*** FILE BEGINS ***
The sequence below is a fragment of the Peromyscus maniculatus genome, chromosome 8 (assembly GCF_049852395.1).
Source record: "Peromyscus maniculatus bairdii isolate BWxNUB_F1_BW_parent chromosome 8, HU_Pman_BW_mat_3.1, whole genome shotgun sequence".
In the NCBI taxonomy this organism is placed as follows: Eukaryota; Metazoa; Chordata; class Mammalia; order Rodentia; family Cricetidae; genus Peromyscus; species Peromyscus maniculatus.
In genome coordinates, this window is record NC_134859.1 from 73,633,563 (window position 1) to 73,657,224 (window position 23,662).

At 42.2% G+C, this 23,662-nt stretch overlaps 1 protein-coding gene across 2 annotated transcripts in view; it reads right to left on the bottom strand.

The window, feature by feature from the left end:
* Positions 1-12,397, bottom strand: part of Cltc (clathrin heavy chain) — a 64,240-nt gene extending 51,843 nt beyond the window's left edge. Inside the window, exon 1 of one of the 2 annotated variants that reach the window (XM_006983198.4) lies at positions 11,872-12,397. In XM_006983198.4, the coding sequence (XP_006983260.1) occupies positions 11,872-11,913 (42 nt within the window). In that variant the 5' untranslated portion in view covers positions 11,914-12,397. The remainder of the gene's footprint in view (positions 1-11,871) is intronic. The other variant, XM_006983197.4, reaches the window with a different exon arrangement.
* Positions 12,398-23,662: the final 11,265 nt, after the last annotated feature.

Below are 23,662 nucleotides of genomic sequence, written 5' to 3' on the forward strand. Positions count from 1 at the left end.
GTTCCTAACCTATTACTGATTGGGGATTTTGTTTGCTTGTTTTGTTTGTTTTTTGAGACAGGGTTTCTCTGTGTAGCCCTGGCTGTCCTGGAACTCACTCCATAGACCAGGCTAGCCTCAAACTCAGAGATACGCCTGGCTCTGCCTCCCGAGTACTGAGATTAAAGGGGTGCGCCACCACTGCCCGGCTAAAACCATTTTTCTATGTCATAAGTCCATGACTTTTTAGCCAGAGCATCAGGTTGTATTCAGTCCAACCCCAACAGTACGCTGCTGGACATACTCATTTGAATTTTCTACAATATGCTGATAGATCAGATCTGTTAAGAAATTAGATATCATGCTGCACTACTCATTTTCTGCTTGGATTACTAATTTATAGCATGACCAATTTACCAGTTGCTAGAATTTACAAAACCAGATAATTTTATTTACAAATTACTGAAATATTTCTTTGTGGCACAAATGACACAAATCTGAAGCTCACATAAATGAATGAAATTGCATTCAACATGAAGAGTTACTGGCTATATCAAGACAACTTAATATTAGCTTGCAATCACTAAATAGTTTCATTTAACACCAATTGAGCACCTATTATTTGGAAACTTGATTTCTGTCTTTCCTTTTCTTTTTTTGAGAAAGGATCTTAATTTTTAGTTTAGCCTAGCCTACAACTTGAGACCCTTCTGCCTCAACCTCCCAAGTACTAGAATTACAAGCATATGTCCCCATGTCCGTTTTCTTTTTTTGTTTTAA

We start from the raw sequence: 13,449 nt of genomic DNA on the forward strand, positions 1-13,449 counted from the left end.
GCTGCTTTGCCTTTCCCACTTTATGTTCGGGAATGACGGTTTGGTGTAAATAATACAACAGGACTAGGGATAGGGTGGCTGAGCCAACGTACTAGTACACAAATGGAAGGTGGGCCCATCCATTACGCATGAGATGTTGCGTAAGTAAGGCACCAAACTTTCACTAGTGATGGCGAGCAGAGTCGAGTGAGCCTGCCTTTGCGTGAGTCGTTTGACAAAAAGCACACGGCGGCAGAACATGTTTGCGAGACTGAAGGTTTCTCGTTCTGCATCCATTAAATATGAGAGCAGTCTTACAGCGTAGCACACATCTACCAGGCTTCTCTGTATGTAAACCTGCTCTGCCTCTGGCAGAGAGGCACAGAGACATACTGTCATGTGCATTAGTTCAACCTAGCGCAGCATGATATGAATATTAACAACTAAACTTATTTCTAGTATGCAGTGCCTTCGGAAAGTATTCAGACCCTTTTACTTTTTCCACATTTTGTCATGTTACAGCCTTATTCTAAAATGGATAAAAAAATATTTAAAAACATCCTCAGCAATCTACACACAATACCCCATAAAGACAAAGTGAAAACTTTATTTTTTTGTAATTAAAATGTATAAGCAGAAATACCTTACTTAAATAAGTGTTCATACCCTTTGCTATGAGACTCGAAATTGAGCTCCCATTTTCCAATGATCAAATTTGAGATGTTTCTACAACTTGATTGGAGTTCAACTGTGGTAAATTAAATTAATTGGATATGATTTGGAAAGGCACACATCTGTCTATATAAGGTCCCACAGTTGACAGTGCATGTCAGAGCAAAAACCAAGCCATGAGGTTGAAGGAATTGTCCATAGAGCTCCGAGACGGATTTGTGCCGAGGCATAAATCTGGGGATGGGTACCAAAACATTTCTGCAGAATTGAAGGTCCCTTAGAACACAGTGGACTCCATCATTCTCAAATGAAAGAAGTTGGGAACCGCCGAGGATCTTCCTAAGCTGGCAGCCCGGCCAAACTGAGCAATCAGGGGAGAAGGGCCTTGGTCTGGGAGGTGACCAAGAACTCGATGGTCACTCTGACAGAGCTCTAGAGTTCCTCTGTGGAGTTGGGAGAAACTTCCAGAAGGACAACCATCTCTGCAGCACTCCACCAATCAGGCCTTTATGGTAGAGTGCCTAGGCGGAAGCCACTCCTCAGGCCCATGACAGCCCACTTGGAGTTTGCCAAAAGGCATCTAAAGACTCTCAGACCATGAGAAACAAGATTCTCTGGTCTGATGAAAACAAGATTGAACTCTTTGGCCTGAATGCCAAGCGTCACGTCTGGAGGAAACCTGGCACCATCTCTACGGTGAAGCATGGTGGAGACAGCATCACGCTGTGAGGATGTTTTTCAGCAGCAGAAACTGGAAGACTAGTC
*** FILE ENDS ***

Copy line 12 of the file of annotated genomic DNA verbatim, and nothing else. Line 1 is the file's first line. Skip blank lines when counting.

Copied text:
GCTGCTTTGCCTTTCCCACTTTATGTTCGGGAATGACGGTTTGGTGTAAATAATACAACAGGACTAGGGATAGGGTGGCTGAGCCAACGTACTAGTACACAAATGGAAGGTGGGCCCATCCATTACGCATGAGATGTTGCGTAAGTAAGGCACCAAACTTTCACTAGTGATGGCGAGCAGAGTCGAGTGAGCCTGCCTTTGCGTGAGTCGTTTGACAAAAAGCACACGGCGGCAGAACATGTTTGCGAGACTGAAGGTTTCTCGTTCTGCATCCATTAAATATGAGAGCAGTCTTACAGCGTAGCACACATCTACCAGGCTTCTCTGTATGTAAACCTGCTCTGCCTCTGGCAGAGAGGCACAGAGACATACTGTCATGTGCATTAGTTCAACCTAGCGCAGCATGATATGAATATTAACAACTAAACTTATTTCTAGTATGCAGTGCCTTCGGAAAGTATTCAGACCCTTTTACTTTTTCCACATTTTGTCATGTTACAGCCTTATTCTAAAATGGATAAAAAAATATTTAAAAACATCCTCAGCAATCTACACACAATACCCCATAAAGACAAAGTGAAAACTTTATTTTTTTGTAATTAAAATGTATAAGCAGAAATACCTTACTTAAATAAGTGTTCATACCCTTTGCTATGAGACTCGAAATTGAGCTCCCATTTTCCAATGATCAAATTTGAGATGTTTCTACAACTTGATTGGAGTTCAACTGTGGTAAATTAAATTAATTGGATATGATTTGGAAAGGCACACATCTGTCTATATAAGGTCCCACAGTTGACAGTGCATGTCAGAGCAAAAACCAAGCCATGAGGTTGAAGGAATTGTCCATAGAGCTCCGAGACGGATTTGTGCCGAGGCATAAATCTGGGGATGGGTACCAAAACATTTCTGCAGAATTGAAGGTCCCTTAGAACACAGTGGACTCCATCATTCTCAAATGAAAGAAGTTGGGAACCGCCGAGGATCTTCCTAAGCTGGCAGCCCGGCCAAACTGAGCAATCAGGGGAGAAGGGCCTTGGTCTGGGAGGTGACCAAGAACTCGATGGTCACTCTGACAGAGCTCTAGAGTTCCTCTGTGGAGTTGGGAGAAACTTCCAGAAGGACAACCATCTCTGCAGCACTCCACCAATCAGGCCTTTATGGTAGAGTGCCTAGGCGGAAGCCACTCCTCAGGCCCATGACAGCCCACTTGGAGTTTGCCAAAAGGCATCTAAAGACTCTCAGACCATGAGAAACAAGATTCTCTGGTCTGATGAAAACAAGATTGAACTCTTTGGCCTGAATGCCAAGCGTCACGTCTGGAGGAAACCTGGCACCATCTCTACGGTGAAGCATGGTGGAGACAGCATCACGCTGTGAGGATGTTTTTCAGCAGCAGAAACTGGAAGACTAGTC